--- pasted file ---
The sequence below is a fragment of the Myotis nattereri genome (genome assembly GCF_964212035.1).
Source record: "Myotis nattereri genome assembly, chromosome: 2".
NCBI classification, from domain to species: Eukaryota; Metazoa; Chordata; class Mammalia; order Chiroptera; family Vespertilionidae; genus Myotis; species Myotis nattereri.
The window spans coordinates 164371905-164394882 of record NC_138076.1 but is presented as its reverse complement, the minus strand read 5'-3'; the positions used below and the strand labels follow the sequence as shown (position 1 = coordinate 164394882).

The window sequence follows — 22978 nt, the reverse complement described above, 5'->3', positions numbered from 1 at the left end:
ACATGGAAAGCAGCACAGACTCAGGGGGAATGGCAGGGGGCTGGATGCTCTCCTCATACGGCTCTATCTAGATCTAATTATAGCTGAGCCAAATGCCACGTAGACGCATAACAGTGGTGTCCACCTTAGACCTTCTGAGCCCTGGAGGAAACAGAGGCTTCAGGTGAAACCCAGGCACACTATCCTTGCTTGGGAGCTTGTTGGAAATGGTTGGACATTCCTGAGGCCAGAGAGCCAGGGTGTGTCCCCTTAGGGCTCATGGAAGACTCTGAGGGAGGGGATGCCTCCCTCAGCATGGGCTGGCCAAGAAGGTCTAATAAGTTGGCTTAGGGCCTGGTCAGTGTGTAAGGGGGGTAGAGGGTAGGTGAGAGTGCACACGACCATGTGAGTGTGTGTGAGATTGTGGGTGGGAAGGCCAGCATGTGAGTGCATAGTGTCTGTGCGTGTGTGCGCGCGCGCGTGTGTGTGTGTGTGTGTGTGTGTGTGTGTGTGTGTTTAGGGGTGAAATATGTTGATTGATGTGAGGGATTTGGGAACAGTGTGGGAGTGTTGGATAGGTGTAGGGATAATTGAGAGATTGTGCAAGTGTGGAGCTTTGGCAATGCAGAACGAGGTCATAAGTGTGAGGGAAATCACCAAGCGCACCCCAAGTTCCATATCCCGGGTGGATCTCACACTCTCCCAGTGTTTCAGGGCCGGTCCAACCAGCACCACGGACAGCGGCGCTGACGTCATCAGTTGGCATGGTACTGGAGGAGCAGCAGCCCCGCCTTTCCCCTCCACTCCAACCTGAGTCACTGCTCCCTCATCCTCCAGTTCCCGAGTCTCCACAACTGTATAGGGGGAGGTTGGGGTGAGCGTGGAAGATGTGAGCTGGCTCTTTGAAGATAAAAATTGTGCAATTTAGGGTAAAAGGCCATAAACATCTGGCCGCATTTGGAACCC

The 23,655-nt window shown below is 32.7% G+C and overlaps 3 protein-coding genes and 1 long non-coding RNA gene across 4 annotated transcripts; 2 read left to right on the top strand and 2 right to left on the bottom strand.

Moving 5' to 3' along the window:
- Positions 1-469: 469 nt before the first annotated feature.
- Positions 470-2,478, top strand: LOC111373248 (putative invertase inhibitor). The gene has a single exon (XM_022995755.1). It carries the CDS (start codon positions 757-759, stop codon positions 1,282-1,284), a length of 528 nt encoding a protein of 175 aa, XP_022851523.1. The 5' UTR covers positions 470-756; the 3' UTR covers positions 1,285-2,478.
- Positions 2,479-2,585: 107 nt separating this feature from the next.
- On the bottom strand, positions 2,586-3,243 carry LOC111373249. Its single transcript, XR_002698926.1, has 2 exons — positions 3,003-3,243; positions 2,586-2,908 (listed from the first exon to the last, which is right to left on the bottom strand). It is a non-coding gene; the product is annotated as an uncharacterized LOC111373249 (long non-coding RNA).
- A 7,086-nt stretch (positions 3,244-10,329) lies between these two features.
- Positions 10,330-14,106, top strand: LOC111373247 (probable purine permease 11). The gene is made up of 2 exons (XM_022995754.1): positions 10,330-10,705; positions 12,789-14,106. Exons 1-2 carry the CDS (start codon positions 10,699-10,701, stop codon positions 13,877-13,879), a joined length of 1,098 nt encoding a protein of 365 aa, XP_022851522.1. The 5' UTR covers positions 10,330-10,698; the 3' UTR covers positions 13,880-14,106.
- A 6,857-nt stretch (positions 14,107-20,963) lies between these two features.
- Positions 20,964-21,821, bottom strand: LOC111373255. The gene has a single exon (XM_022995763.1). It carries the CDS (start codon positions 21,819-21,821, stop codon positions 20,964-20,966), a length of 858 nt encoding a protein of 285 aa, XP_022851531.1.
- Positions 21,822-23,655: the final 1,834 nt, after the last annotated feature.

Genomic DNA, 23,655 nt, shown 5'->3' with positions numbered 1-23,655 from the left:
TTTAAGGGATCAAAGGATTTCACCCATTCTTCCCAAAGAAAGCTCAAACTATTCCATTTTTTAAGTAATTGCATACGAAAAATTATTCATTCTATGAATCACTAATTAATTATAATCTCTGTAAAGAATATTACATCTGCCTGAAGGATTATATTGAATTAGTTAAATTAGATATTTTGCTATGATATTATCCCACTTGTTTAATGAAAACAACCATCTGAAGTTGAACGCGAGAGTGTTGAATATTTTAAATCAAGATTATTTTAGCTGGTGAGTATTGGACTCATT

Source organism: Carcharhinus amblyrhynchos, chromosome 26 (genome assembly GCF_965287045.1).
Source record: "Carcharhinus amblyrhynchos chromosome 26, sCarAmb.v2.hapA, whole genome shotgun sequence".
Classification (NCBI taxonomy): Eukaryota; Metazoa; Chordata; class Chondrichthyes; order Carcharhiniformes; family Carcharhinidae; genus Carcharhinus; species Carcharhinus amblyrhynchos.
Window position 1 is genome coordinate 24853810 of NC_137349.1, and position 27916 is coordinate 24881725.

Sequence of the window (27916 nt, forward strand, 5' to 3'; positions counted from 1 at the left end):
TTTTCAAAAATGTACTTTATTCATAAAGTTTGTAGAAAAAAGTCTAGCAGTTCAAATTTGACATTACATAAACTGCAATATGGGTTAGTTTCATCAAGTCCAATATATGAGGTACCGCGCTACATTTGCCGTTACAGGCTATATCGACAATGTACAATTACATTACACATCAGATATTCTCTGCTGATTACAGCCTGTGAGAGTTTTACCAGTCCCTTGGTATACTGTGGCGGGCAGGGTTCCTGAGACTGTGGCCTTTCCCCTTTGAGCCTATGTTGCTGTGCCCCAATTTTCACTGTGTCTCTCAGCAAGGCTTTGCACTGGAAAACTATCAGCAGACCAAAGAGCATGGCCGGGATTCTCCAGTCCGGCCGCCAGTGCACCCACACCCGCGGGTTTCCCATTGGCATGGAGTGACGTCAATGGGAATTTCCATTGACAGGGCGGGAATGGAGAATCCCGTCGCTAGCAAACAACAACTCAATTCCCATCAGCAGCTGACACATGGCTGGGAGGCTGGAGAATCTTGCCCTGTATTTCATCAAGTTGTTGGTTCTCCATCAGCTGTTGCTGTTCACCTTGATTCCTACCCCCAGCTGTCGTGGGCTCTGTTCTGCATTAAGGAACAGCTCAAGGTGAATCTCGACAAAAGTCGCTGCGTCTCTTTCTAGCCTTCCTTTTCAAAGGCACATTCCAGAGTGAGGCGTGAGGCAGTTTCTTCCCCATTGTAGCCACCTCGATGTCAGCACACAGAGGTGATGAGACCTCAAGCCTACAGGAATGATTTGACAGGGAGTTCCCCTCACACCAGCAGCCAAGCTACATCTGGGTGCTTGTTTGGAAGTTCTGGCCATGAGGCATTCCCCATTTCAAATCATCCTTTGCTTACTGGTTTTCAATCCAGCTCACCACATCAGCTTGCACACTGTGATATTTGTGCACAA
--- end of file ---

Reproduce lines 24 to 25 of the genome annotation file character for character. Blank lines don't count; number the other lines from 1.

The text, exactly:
Sequence of the window (27916 nt, forward strand, 5' to 3'; positions counted from 1 at the left end):
TTTTCAAAAATGTACTTTATTCATAAAGTTTGTAGAAAAAAGTCTAGCAGTTCAAATTTGACATTACATAAACTGCAATATGGGTTAGTTTCATCAAGTCCAATATATGAGGTACCGCGCTACATTTGCCGTTACAGGCTATATCGACAATGTACAATTACATTACACATCAGATATTCTCTGCTGATTACAGCCTGTGAGAGTTTTACCAGTCCCTTGGTATACTGTGGCGGGCAGGGTTCCTGAGACTGTGGCCTTTCCCCTTTGAGCCTATGTTGCTGTGCCCCAATTTTCACTGTGTCTCTCAGCAAGGCTTTGCACTGGAAAACTATCAGCAGACCAAAGAGCATGGCCGGGATTCTCCAGTCCGGCCGCCAGTGCACCCACACCCGCGGGTTTCCCATTGGCATGGAGTGACGTCAATGGGAATTTCCATTGACAGGGCGGGAATGGAGAATCCCGTCGCTAGCAAACAACAACTCAATTCCCATCAGCAGCTGACACATGGCTGGGAGGCTGGAGAATCTTGCCCTGTATTTCATCAAGTTGTTGGTTCTCCATCAGCTGTTGCTGTTCACCTTGATTCCTACCCCCAGCTGTCGTGGGCTCTGTTCTGCATTAAGGAACAGCTCAAGGTGAATCTCGACAAAAGTCGCTGCGTCTCTTTCTAGCCTTCCTTTTCAAAGGCACATTCCAGAGTGAGGCGTGAGGCAGTTTCTTCCCCATTGTAGCCACCTCGATGTCAGCACACAGAGGTGATGAGACCTCAAGCCTACAGGAATGATTTGACAGGGAGTTCCCCTCACACCAGCAGCCAAGCTACATCTGGGTGCTTGTTTGGAAGTTCTGGCCATGAGGCATTCCCCATTTCAAATCATCCTTTGCTTACTGGTTTTCAATCCAGCTCACCACATCAGCTTGCACACTGTGATATTTGTGCACAA